In fact, according to numbers reported by the New York State Department of Corrections and Community Supervision (DOCCS), since April 1, 2022, overall violence in New York State correctional facilities has risen over 35%. Inmate-on-staff violence has increased approximately 37%, while inmate-on-inmate violence has increased roughly 30%, since April 1. According to the data, the single-week high of inmate-on-staff assaults was set during the week ending May 22, 2022, as 41 staff members were assaulted. The monthly average number of staff members assaulted in 2022 prior to the implementation of the HALT Act on April 1 was 98. Post HALT, the monthly average has jumped to 129 staff assaulted. Additionally, the single-week high of inmate-on-inmate assaults was set during the week ending May 1, 2022, as 37 inmates were assaulted by other incarcerated individuals. The monthly average number of inmates assaulted by other inmates in 2022 prior to the implementation of the HALT Act on April 1 was 99. Post HALT, the monthly average rose to 131 inmates assaulted by other inmates.

The Elmira Correctional Facility is now the second-most dangerous prison for staff and inmates.

Earlier this month, following the latest round of attacks inside Elmira, NYSCOPBA Western Region Vice President Kenny Gold said, “Since April 1, assaults on staff have increased by forty percent and the number of injuries to staff that are considered ‘moderate to severe’ has increased by ninety-eight percent. The statistics don’t lie -- the HALT Act has single-handedly made state correctional facilities more violent, and less safe. Inmate-on-staff and inmate-on-inmate violence has rapidly increased since the disastrous legislation went into effect. How much violence at Elmira alone within such a short period will it take before any legislator that supported this ridiculous legislation will acknowledge this Act was a failure?”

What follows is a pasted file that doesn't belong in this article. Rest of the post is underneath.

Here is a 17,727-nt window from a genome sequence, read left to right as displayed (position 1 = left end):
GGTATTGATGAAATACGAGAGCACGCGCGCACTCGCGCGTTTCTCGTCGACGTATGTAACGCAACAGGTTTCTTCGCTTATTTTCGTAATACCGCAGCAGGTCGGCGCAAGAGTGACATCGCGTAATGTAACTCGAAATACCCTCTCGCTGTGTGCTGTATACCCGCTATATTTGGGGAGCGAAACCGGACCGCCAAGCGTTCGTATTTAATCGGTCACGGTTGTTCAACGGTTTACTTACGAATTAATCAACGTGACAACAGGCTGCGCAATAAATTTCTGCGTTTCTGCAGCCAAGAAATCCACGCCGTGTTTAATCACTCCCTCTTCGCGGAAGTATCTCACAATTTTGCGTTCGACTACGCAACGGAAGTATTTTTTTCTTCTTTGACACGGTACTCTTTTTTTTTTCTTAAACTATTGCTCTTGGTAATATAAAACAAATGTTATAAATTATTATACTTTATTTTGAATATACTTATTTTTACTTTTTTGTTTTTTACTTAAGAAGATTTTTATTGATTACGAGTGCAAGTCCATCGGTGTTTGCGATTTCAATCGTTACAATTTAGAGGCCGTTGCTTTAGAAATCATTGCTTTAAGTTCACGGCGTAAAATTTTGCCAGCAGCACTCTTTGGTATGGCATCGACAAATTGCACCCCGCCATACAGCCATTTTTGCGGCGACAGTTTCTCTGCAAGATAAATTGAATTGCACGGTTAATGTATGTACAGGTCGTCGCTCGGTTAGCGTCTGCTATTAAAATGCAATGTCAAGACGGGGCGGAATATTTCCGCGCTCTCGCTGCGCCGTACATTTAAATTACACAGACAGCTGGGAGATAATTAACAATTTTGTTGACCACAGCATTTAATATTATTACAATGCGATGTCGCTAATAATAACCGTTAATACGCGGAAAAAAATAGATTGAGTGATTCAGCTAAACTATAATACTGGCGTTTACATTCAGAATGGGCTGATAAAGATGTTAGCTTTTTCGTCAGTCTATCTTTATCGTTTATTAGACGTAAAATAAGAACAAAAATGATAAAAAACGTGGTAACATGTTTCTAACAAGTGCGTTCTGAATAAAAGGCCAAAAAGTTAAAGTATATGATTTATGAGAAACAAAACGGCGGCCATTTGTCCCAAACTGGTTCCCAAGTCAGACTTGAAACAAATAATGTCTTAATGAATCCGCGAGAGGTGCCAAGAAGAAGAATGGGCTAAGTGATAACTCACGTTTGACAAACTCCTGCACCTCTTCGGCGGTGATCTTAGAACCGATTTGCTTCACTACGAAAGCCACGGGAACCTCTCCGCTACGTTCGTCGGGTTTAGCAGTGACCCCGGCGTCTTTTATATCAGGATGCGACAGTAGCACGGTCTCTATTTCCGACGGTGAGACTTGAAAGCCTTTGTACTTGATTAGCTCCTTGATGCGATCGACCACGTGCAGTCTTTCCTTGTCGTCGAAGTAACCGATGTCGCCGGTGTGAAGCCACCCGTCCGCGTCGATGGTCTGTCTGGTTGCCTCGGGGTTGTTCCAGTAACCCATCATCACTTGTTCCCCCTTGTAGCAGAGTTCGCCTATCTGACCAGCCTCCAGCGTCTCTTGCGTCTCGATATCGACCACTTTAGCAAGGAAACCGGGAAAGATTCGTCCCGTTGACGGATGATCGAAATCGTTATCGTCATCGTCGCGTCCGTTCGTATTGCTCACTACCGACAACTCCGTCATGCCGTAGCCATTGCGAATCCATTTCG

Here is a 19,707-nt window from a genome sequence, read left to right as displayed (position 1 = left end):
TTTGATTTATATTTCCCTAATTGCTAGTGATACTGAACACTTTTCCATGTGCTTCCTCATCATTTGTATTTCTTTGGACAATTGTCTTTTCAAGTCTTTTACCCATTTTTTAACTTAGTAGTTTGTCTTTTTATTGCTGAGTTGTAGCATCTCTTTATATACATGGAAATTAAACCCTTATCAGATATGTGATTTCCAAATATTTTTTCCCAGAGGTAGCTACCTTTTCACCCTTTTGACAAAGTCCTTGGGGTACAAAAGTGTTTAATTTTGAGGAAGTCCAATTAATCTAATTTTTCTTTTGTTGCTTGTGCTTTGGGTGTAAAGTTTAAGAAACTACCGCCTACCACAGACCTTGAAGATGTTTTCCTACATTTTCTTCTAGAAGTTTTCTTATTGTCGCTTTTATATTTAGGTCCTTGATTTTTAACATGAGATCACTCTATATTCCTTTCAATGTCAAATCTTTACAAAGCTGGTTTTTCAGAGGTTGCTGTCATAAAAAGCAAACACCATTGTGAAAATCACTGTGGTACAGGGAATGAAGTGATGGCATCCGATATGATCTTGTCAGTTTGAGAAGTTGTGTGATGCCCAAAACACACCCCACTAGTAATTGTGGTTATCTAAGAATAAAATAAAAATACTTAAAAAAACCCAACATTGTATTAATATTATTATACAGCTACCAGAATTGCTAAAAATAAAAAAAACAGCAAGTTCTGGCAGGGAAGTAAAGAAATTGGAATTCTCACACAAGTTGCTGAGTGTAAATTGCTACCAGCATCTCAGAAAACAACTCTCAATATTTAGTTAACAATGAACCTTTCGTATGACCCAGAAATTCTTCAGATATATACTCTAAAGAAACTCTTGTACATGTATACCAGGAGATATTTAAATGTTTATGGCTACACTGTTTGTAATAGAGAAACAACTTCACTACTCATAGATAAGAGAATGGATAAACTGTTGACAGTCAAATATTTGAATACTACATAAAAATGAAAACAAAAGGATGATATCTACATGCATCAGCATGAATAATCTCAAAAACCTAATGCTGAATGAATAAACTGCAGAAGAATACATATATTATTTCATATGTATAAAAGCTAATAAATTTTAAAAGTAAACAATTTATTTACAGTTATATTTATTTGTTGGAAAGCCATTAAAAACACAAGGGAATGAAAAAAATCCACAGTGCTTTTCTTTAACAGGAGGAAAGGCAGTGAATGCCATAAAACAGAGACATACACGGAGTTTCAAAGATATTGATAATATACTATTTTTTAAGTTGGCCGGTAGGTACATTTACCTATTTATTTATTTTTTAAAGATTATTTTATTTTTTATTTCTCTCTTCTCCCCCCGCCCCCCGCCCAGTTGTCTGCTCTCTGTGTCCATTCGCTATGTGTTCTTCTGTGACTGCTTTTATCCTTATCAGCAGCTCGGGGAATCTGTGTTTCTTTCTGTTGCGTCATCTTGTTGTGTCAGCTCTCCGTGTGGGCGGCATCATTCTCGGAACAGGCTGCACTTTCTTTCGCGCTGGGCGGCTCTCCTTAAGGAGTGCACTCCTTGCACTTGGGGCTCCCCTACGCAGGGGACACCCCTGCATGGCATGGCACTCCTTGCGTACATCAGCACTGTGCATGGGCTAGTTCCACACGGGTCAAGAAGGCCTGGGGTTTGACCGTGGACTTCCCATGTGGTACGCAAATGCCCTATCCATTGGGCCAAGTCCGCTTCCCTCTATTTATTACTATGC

NYSCOPBA launched a “Repeal HALT campaign” back in May to raise awareness of the dangerous working and living conditions inside New York State’s correctional facilities. Since then, NYSCOPBA representatives have stood with our Senate and Assembly Republican conferences to announce legislation we have introduced and sponsor (S. S.S9378/A.10593) to repeal the HALT Act.

Albany’s response? Silence.

And in this instance, silence equals more violence, more injuries, and a more dangerous environment within our facilities.

According to NYSCOPBA, the spike in assaults, in conjunction with declining officer recruitment numbers and increased retirements since HALT’s implementation, amounts to a crisis inside correctional facilities.

Governor Hochul and the Legislature’s Democratic majorities have been solely focused on coddling violent criminals by severely hampering disciplinary sanctions, finding ways to parole more and more inmates, and diminishing the ability of correctional officers to deal with violence inside prisons.

Ongoing, unrelenting attacks inside Elmira and prisons across this state should serve as a stark reminder that steps are needed to better protect corrections officers, prison staff, inmates themselves, and the overall safety and security within the walls of our prisons.

It starts with repealing HALT.

Governor Hochul and New York’s current Democrat legislative leadership keep moving in the completely opposite and wrong direction. Our correctional officers remain extremely alarmed about rising violence inside prisons and we share their concern.

They deserve better. We all do.

It is a careless approach to criminal justice and corrections, it’s irresponsible, and it’s dangerous.

What can you do about it? Vote on November 8th.